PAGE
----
But that’s not what happens in the case of the guy in our story, who has been forgiven a debt equivalent to several billion dollars. Instead he wraps his fingers around the throat of the guy who owes him a few thousand, demanding that he pay him back everything, and then sending him to prison when he can’t. Perhaps the most terrible words in the story are what he says to his poor debtor: “Pay what you owe.” These sound like the words of a heavy in a gangster film. What terrible words to hear, when there’s no way you can pay. This demand for full payment of thousands, when the man making the demand has been forgiven billions, would be ludicrous if it weren’t so heartbreaking. And in this political season, when various schemes of tax reform are being talked about, including some that decrease taxes on the wealthy while they reduce help for the poor, it seems sadly relevant.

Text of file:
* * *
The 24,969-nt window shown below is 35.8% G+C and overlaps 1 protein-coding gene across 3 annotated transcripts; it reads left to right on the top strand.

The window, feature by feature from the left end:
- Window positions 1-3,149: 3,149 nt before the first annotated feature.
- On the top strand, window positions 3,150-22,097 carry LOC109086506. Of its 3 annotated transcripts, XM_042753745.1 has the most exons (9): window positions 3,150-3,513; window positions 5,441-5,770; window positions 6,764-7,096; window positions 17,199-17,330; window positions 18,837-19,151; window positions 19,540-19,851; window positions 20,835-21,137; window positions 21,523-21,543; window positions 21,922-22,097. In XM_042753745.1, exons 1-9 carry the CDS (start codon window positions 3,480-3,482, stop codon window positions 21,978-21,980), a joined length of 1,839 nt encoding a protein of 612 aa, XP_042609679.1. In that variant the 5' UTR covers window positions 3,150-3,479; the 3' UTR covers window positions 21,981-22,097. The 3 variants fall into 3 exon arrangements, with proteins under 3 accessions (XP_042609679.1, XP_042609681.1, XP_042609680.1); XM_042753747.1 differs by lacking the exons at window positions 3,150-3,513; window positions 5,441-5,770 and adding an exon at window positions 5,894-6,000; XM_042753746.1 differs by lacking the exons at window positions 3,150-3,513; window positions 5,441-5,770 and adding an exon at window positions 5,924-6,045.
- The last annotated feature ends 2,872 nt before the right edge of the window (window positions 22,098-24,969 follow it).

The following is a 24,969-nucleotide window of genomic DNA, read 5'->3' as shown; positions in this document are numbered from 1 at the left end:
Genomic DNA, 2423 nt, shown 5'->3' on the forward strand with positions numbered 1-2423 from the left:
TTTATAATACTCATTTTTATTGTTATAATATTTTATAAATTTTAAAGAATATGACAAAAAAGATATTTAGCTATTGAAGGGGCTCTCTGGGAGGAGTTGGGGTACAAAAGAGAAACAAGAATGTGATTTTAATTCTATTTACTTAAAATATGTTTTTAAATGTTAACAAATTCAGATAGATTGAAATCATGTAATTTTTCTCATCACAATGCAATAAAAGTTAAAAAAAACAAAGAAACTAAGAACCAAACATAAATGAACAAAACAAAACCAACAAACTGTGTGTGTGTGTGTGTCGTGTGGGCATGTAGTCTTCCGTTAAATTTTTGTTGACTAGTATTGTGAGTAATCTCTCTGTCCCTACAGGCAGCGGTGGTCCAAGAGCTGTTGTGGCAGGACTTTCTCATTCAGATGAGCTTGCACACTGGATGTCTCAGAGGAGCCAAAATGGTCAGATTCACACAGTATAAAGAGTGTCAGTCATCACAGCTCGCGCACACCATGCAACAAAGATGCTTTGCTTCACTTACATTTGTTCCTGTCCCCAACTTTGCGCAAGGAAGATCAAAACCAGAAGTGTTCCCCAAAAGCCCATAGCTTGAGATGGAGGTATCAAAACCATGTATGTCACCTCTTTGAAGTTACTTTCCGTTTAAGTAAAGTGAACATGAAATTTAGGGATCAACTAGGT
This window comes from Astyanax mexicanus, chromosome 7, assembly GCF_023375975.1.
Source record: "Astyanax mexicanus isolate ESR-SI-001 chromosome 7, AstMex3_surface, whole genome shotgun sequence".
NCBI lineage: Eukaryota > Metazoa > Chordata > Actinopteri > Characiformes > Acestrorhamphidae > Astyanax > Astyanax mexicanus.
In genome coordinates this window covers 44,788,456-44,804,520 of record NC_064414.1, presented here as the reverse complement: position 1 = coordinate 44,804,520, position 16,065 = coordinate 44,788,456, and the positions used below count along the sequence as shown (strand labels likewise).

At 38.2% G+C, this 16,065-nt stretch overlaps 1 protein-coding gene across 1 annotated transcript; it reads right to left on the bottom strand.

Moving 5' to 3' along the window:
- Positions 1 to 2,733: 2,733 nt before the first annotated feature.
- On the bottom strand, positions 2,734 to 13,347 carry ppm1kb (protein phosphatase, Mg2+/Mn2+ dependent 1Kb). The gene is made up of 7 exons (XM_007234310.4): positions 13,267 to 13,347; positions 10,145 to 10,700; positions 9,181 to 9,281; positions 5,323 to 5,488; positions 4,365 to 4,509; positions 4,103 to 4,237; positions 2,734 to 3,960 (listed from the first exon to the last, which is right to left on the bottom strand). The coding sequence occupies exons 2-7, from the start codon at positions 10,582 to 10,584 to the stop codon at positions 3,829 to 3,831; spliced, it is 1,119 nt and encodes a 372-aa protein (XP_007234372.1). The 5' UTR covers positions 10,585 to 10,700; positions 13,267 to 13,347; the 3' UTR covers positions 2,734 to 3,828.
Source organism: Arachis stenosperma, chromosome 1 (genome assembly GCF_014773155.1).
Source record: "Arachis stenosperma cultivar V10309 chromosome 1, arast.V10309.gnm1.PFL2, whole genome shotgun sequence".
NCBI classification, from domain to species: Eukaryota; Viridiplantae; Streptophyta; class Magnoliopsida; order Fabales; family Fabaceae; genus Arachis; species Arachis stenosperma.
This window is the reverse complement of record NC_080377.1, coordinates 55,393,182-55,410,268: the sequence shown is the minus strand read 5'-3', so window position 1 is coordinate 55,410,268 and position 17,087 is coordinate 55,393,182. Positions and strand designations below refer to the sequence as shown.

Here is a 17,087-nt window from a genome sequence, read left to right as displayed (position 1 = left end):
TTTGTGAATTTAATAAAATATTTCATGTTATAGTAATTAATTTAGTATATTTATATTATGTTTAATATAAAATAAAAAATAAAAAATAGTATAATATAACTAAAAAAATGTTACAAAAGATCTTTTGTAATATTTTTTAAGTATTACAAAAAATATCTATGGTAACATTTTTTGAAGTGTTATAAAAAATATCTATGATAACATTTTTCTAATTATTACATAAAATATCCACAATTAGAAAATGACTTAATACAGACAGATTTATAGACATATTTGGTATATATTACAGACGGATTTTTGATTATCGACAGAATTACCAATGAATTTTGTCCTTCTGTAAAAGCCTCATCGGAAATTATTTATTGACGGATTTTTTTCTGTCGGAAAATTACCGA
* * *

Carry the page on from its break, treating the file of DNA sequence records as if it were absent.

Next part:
How are we to understand the unforgiving slave’s action psychologically? He may be something of a cartoon character, but even cartoon characters can have psychological motivations. He can’t really be principally concerned about his hundred denarii, having just been forgiven his own debt of ten thousand talents. Even if he’s still a little bit in the hole to other creditors, he has a good job, he can earn more money and pay them off. No, there must be something else involved here. Perhaps it’s honor—he feels insulted. When someone borrows money from you and doesn’t pay you back, you feel taken advantage of, you feel like a chump. Maybe that’s what the unforgiving slave is concerned about. He doesn’t want to be a chump.